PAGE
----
In this article, you’ll learn what AICC is about, what its place is in today’s e-learning and, most importantly, how to calculate an AICC passing score. Let’s get started.
What is AICC?
Just like SCORM or xAPI, AICC is a data model that allows for things like Learning Management Systems (or LMSs) and online training content to exist. When AICC “rules” are implemented in both an LMS and learning content, it enables the LMS to record all learner activity on this content piece.
And just like SCORM, it’s very old. In fact, AICC was the very first truly popular e-learning standard, and it helped us move towards interoperability. So, its importance can’t be underestimated. In 2014, the very organization that created the standard disbanded, and left AICC without support. Luckily, most of the members of this organization moved over to the cmi5 project that would become the next step in e-learning evolution.
If you’d like to read more about the history of AICC, their website has been down since 2015, but fortunately, it is still available on the Way Back Machine. Also, there’s a great article about the history of e-learning standards, including AICC, on scorm.com.
Here’s how AICC is different from SCORM:
How is a Passing Score Calculated in AICC?
The CMI model that was first introduced with AICC features a few score types that can be passed from a learning module to an LMS. Note that the following parameters can only have numeric values that usually represent some kind of an abstract point-based system:
- Cmi.score.raw – the number of points a student has at the current point of progress in an e-learning module. This is measured against the student data.mastery score to determine whether the module has been passed or failed.
- Cmi.score.max – the maximum number of points available for completing all interactions in a module. Score.raw should always be lesser or equal to this value.
- Cmi.score.min – the minimum of possible points for a module. Score.raw should always be bigger or equal to this value.
- Student data.mastery score – this is the passing score that is hardcoded into the learning module by its creator. It’s compared to the core.score.raw value to learn if the passing criteria for the module were met or not.
So, the student data.mastery score parameter is what we are actually looking for. But, how is it calculated? Well, it depends on the authoring tool that was used to create our learning module so, this would be the first answer to the main question of this article:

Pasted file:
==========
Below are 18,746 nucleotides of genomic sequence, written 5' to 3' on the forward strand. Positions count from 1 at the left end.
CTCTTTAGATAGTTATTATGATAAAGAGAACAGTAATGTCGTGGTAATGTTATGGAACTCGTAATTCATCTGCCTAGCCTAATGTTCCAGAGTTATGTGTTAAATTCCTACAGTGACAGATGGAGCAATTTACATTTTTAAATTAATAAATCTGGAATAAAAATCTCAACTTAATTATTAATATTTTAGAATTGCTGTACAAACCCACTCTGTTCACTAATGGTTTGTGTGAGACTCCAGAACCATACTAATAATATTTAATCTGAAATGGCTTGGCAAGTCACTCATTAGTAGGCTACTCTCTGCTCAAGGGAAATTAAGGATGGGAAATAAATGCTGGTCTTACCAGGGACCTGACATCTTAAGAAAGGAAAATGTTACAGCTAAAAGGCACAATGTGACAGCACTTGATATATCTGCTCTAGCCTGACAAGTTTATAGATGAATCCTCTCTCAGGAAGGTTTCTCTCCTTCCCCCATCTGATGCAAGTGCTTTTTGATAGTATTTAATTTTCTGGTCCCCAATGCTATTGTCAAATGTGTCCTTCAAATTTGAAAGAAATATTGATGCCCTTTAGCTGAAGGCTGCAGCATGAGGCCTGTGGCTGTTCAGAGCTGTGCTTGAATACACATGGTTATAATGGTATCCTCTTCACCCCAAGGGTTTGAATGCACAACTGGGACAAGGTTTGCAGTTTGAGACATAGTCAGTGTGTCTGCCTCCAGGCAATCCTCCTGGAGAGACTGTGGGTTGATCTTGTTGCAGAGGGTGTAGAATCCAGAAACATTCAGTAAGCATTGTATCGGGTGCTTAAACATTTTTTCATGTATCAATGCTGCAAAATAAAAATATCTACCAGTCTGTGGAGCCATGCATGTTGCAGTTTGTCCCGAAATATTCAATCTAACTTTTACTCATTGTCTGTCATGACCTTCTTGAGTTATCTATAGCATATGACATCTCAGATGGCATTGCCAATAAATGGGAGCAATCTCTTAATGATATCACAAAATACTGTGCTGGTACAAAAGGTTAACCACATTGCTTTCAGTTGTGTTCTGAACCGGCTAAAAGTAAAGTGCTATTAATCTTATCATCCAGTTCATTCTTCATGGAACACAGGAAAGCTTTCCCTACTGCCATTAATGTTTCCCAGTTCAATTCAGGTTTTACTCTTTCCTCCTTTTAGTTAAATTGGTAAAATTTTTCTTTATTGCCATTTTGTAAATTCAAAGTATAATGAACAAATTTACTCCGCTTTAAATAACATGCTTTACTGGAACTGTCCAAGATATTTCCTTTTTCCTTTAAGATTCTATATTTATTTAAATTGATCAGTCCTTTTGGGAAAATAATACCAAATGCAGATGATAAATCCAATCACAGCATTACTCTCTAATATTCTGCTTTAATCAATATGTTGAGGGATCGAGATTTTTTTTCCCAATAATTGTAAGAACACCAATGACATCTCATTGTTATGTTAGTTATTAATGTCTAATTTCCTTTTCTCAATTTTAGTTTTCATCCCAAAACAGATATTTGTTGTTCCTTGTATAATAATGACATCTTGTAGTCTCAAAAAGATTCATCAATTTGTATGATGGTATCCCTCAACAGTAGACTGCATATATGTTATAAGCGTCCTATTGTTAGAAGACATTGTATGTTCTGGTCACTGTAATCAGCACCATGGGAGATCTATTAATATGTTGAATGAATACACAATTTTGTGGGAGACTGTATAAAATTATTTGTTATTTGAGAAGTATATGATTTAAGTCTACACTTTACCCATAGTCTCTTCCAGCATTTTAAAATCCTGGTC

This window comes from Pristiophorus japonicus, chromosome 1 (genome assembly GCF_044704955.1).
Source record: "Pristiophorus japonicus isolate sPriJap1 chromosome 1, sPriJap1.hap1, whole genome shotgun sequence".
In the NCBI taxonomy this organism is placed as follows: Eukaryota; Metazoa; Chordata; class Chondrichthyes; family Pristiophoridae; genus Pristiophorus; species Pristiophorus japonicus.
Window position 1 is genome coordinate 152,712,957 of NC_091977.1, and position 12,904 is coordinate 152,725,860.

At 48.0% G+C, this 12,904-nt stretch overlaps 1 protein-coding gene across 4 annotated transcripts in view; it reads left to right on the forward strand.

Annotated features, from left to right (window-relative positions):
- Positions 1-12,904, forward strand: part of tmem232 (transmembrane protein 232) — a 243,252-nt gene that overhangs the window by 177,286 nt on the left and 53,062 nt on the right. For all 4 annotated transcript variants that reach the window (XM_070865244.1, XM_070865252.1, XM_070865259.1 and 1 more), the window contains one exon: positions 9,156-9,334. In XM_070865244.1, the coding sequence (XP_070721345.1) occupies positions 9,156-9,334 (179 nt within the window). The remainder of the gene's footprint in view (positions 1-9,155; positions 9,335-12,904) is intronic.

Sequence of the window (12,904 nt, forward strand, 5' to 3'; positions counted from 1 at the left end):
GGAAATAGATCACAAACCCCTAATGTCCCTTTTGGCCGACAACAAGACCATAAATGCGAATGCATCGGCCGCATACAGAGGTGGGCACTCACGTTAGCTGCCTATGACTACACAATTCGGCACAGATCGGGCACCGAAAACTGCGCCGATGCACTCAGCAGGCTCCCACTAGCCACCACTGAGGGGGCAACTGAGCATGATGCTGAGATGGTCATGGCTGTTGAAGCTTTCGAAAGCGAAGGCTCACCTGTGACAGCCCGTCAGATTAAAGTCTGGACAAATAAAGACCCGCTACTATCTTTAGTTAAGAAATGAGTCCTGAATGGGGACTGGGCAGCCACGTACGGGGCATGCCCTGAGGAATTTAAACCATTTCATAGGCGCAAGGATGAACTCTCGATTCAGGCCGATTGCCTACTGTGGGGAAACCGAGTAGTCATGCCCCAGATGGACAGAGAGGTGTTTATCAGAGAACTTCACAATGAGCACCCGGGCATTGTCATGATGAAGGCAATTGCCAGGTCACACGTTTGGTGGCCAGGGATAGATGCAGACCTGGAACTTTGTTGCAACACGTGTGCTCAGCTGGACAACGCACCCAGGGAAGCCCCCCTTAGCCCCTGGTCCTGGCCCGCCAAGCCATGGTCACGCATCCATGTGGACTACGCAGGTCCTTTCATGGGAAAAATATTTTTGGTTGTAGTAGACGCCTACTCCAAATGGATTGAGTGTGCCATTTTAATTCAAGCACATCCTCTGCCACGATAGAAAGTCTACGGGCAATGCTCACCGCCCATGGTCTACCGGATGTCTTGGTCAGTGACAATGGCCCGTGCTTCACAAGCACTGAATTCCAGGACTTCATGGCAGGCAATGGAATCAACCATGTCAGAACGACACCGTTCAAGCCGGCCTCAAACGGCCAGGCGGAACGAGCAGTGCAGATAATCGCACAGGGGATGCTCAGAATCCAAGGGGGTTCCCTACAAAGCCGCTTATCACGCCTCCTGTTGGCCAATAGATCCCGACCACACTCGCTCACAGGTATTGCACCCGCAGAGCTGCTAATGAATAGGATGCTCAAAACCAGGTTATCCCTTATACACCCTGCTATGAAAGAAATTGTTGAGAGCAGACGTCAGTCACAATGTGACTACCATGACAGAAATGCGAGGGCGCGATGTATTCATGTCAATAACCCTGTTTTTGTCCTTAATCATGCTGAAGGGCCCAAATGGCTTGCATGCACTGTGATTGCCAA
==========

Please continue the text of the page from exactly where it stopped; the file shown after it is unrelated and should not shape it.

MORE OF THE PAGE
“The way you calculate a passing score in AICC depends on the authoring tool that was used to create the AICC module.”
Still, there are some common principles in how learning modules are built, no matter what authoring tool was used to produce them. In a generic learning module, there’s usually a slide segment that contains theoretical information and various media, followed by a quiz segment that’s supposed to demonstrate how well learners have mastered the theoretical part.
So, if we take a hypothetical module that contains a theoretical part and a quiz, here’s a simple explanation of how a total passing score would be calculated for it:
“Calculate the arithmetic average of all the passing scores in the module.”
Here’s a detailed explanation:
P = (T + Q)/2
- P – total passing score for the module.
- T – passing score for the theoretical part. It’s calculated like this: take the number of slides with the theory you need to view to get the pass grade and divide them by the total number of slides.
- Q – passing score for the quiz. Number of points acquired in the quiz divided by the maximum number of points you can score in the quiz.
If there are two quizzes in the module, the formula will look like this:
P = (T + Q1 + Q2)/3
- Q1 – quiz #1
- Q2 – quiz #2
SCORM is really similar to AICC because it was built using the same CMI data model that AICC created, so the same rules would apply to SCORM too.
This is how an AICC passing score is calculated for a learning module. If you have any questions on the topic of this article or anything related to AICC or SCORM, please feel free to let me know in the comments.